There are Broadway hits, Broadway smashes, Broadway mega-smashes, and then there is Wicked. Rapidly approaching 4000 performances at the Gershwin Theatre after nearly ten years on the Great White Way… North American and International productions and tours galore… And not one but two major National Tours currently visiting cities throughout North America. The Second National Tour* stopped at Costa Mesa’s Segerstrom Center For The Arts two years ago, and now it’s the First National Tour making a four-week visit to Costa Mesa in a production that Wicked fans and newbies will not want to miss. Quite simply put, for song, dance, story, spectacle, and emotional impact, Wicked is in a class all by itself.
To begin with, there’s Winnie Holzman’s book, based on Gregory Maguire’s novel, which sparkles with wit and magic. A sort of prequel to The Wizard of Oz, telling the familiar story as seen through the eyes of the Wicked Witch of the West, Wicked’s formula for success is to blend several can’t-miss genres into one captivating whole. There’s the world of fantasy that has made the original Wizard of Oz and the spate of Harry Potter/Lord of the Rings films so popular. Then, like Beaches and Fried Green Tomatoes, Wicked tells the story of an enduring friendship between two women, Elphaba, the aforementioned “Wicked Witch,” and Glinda, the “Good Witch of the North, known here as Galinda (“with a –GA”). Add to that a pair of intersecting romantic triangles any soap opera would be proud of: Galinda loves Fiero who loves Elphaba and Nessarose loves Boq who loves Galinda. Finish off with a story of the transformative power of love (“Because I knew you, I have been changed for good”), and you have a musical which appeals to audiences of all ages and can touch all but the hardest heart.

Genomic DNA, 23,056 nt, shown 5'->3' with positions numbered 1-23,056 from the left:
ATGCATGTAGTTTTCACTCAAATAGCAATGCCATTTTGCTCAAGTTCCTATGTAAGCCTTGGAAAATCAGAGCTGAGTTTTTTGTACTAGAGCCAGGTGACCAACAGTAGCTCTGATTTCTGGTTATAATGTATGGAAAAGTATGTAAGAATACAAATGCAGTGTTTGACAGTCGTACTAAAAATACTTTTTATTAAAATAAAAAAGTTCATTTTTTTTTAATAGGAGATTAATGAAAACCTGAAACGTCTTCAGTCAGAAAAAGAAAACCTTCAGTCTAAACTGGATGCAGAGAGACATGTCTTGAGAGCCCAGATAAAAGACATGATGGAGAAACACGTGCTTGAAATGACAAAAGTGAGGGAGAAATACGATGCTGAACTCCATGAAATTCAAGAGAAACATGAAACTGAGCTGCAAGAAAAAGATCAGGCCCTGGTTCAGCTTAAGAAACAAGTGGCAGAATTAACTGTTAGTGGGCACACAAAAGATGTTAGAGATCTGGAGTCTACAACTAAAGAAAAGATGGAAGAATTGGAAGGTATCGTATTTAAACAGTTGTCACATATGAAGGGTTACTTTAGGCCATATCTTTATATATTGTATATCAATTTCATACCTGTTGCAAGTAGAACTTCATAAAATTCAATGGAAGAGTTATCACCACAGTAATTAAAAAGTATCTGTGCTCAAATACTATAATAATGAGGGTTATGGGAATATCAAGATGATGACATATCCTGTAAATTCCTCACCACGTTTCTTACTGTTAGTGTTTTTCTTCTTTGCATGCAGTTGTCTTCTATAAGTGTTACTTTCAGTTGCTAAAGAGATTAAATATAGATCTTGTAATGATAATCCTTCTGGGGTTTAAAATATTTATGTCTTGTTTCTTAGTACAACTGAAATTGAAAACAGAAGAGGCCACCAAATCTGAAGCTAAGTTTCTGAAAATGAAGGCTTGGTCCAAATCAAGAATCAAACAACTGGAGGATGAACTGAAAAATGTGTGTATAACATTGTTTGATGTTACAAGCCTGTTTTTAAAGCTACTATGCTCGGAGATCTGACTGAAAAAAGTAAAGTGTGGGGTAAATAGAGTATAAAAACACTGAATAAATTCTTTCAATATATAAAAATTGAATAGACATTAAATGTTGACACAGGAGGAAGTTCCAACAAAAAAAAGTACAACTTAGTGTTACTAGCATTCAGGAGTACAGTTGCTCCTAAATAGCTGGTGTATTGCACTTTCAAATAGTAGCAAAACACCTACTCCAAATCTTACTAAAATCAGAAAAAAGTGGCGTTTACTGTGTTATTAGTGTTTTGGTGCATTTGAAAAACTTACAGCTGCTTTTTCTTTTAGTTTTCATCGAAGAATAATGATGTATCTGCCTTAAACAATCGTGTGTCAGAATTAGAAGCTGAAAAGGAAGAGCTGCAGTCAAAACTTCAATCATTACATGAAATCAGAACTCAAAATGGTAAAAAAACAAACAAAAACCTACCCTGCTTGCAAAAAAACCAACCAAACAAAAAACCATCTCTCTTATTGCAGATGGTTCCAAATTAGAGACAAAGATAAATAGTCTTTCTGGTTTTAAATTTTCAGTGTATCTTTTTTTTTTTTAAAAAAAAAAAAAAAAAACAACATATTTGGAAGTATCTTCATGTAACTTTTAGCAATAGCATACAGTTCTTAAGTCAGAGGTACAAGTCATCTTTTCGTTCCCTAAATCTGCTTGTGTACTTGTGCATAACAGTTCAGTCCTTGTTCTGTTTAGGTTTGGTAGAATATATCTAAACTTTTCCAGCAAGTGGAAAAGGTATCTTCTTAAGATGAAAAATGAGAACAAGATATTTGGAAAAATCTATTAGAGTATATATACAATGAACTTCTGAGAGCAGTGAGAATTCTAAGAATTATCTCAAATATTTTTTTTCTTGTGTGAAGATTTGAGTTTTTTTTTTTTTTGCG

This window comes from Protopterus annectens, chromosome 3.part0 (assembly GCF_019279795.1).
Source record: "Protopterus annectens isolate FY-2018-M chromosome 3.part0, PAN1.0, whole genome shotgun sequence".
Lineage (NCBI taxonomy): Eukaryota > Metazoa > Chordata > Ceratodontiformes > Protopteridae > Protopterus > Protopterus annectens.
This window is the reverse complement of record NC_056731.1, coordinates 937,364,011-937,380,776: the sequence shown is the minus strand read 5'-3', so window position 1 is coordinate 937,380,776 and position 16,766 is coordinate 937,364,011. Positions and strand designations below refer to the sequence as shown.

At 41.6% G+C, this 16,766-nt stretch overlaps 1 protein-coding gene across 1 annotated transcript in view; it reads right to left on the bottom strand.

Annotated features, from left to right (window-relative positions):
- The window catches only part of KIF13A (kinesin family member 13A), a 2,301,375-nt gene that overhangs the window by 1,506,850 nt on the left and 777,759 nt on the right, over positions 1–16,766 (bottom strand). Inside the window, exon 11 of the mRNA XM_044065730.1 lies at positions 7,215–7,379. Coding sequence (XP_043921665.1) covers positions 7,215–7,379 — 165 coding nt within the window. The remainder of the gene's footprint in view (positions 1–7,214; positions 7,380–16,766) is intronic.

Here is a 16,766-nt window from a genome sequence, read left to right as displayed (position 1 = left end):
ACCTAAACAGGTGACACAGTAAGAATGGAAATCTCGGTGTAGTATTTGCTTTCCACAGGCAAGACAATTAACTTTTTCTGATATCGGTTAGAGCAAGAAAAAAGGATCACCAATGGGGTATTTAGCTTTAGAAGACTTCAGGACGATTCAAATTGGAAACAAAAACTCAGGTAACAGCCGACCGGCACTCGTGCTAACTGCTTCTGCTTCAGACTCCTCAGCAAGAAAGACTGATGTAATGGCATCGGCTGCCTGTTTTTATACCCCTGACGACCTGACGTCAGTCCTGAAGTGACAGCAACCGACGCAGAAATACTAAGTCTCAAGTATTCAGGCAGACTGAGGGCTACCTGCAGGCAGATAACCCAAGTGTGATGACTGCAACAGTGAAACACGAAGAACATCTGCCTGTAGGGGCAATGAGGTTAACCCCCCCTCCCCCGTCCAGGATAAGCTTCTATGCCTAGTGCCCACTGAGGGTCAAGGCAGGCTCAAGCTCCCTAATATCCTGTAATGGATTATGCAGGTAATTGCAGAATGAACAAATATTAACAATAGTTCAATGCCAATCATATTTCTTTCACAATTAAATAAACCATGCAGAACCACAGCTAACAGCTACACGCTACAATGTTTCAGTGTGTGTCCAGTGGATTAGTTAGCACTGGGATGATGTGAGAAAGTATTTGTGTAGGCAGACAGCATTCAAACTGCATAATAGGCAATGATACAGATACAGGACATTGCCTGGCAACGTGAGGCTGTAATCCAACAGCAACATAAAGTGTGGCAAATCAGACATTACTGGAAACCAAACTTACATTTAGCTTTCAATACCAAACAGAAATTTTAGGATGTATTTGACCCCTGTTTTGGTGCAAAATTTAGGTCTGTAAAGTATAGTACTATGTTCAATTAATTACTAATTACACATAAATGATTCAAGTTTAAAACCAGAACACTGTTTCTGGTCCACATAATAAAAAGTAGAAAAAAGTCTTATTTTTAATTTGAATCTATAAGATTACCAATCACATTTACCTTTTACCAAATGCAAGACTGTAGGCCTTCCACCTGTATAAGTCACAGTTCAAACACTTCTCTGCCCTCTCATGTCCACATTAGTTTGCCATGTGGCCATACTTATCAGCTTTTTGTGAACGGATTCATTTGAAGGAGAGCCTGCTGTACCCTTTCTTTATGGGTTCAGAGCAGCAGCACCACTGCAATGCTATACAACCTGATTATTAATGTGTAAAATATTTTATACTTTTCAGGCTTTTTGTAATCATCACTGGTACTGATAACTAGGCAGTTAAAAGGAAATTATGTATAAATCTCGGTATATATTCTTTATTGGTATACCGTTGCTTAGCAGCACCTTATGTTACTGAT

Secondly, there is Stephen Schwartz’s truly memorable music and his clever lyrics. From the stirring opening chords of “No One Mourns The Wicked” to the show-stopping and star-making “The Wizard And I” to the delightful pair of Elphaba/Galinda duets (“What Is This Feeling?” and “Popular”) to the heartbreaking “I’m Not That Girl” to the gasp-inducing “Defying Gravity,” these are but a few of Schwartz’s funny, thrilling, memorable creations, and that’s just Act One. Act Two introduces the stirringly emotional love song “As Long As You’re Mine,” the dramatic “No Good Deed,” and arguably the best and most moving of the bunch, the previously quoted “For Good.”
Then, there’s the dazzling work of Wicked’s design team. Though simplified for the tour, Eugene Lee’s spectacular sets with their meshing gears motifs are gorgeous treats, particularly as enhanced by Kenneth Posner’s vivid lighting, which fills and surrounds the proscenium with color and dazzle. Susan Hilferty’s dozens upon dozens of alternate universe costumes and Tom Watson’s equally original wigs are brilliant feats of imagination (and major bucks). Wayne Cilento’s ingenious and quirky musical staging, like Wicked’s costumes and wigs, seems to have come from another world, like nothing we have seen before.
Last, though certainly not least, there is the spectacular cast assembled for this First National Tour and the immeasurable contributions of original Broadway director Joe Mantello in making the whole shebang work so brilliantly.
Since it was the Second National Tour that played the Segerstrom in 2011, the entire cast of the First National Tour will be new to Orange County audiences, and what a cast it is.
As Elphaba, Dee Roscioli takes one of the greatest roles written for a musical theater leading lady in the past several decades and makes it memorably her own, giving us a young woman who faces daily rejection with a deadpan stoicism that her friendship with Galinda and relationship with Fiyero eventually chip away, revealing a very unwicked young woman with a heart of pure gold beneath her green exterior. Roscioli sings every single Elphaba song as if it were for the first time and adds personal touches throughout (as when she previews a Margaret Hamilton cackle early on in “Popular.”)